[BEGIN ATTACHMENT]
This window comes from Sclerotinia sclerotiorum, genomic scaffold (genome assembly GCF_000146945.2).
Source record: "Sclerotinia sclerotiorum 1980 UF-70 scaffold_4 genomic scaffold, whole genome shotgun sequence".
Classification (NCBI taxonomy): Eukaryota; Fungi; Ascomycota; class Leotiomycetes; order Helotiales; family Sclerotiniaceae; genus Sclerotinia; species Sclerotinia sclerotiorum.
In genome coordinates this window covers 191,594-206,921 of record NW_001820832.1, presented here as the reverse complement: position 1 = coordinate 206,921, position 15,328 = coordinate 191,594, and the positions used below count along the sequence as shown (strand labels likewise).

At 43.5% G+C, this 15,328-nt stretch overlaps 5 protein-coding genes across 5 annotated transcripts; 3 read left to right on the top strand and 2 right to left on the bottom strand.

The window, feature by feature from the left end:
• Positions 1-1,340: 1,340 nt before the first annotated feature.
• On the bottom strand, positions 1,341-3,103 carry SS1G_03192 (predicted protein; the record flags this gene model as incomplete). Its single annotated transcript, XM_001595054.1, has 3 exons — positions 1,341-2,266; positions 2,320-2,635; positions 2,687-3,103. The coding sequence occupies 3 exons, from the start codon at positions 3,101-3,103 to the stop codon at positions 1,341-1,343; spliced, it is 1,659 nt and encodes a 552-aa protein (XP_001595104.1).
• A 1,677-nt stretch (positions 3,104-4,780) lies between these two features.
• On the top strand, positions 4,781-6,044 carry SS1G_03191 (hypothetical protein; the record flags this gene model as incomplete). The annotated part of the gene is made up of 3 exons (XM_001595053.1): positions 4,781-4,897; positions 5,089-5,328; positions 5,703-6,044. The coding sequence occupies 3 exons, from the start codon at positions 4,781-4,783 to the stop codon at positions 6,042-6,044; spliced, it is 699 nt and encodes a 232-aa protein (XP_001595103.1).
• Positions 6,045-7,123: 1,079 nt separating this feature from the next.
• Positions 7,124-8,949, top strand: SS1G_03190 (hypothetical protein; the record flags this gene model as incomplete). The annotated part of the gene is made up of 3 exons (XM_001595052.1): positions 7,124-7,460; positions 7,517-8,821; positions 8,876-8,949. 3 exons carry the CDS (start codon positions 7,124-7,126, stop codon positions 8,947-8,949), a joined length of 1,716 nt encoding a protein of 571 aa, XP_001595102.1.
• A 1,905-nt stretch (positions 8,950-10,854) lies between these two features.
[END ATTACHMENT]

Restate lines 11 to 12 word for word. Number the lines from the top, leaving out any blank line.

• Positions 6,045-7,123: 1,079 nt separating this feature from the next.
• Positions 7,124-8,949, top strand: SS1G_03190 (hypothetical protein; the record flags this gene model as incomplete). The annotated part of the gene is made up of 3 exons (XM_001595052.1): positions 7,124-7,460; positions 7,517-8,821; positions 8,876-8,949. 3 exons carry the CDS (start codon positions 7,124-7,126, stop codon positions 8,947-8,949), a joined length of 1,716 nt encoding a protein of 571 aa, XP_001595102.1.